AP Environmental Science (APES) students are monitoring the pond this year through each season, measuring the amount of Dissolved Oxygen, Nitrites, and pH every couple months, and also documenting the life they are finding in that ecosystem.
Pond? Yes, there is a small pond on O’Neal’s campus located behind the maintenance building.
The goal is to both test the health of the ecosystem and observe what that area looks like throughout the year in the hopes of better understanding how the pond can be utilized on campus.
So far student observations have been as follows:
pH: about 5.5 so slightly acidic
Dissolved Oxygen: ranging from 2ppm (Parts per million) to 10ppm depending on the season. This has been fluctuating quite a lot, and for comparison, a DO of 2 is quite low while a DO of 10 is quite high. DO is necessary for aquatic life.
Nitrites: 0, so there is limited to no fertilizer runoff that we have detected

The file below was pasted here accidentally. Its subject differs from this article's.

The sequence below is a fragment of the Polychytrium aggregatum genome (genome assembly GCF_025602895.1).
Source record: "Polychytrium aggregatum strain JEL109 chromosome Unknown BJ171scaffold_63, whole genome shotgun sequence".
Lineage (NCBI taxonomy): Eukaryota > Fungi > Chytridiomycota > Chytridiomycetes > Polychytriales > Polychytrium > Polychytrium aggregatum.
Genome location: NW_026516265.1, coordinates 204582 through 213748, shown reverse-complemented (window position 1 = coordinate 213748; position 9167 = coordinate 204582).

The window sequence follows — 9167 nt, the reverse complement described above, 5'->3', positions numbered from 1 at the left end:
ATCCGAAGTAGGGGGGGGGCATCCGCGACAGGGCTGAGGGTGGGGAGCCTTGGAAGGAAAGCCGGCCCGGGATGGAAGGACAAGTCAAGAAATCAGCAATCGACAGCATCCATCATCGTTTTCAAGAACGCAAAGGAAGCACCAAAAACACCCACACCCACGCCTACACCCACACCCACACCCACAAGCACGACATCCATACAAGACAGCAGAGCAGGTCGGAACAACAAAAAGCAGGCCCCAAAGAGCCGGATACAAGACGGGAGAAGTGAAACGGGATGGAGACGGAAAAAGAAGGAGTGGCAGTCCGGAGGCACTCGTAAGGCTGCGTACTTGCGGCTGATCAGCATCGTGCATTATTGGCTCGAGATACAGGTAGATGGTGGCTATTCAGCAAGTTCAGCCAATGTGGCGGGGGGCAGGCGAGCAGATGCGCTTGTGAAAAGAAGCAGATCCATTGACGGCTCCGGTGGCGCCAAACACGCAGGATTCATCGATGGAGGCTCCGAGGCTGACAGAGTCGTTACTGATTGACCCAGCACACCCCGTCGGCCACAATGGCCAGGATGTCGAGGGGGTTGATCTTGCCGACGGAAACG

Life: Most of the life is still not yet identified, but anecdotally students have seen lot of macroinvertebrates, frogs, and dragonflies, as well as a large amount of wetland vegetation such as cattails.
In the long term, Dave Williamson, APES instructor and science department head, has reached out to a local botanist to visit in the spring to help the students create a plant inventory of the wetland with the possibility of creating a field guide. A second piece of the project would be identifying any rare or invasive plant species. If these exist in the area, it gives students an ongoing annual project of invasive species removal/control, or rare species protection/propagation.
Focus on O’Neal’s “pond” and the creation of an outdoor research laboratory is part of this year’s Fund-A-Need item titled Research and Robots. It will be put up for donation bids at O’Neal’s Denim and Diamonds Auction Benefit on February 23rd. Donations can also be made online.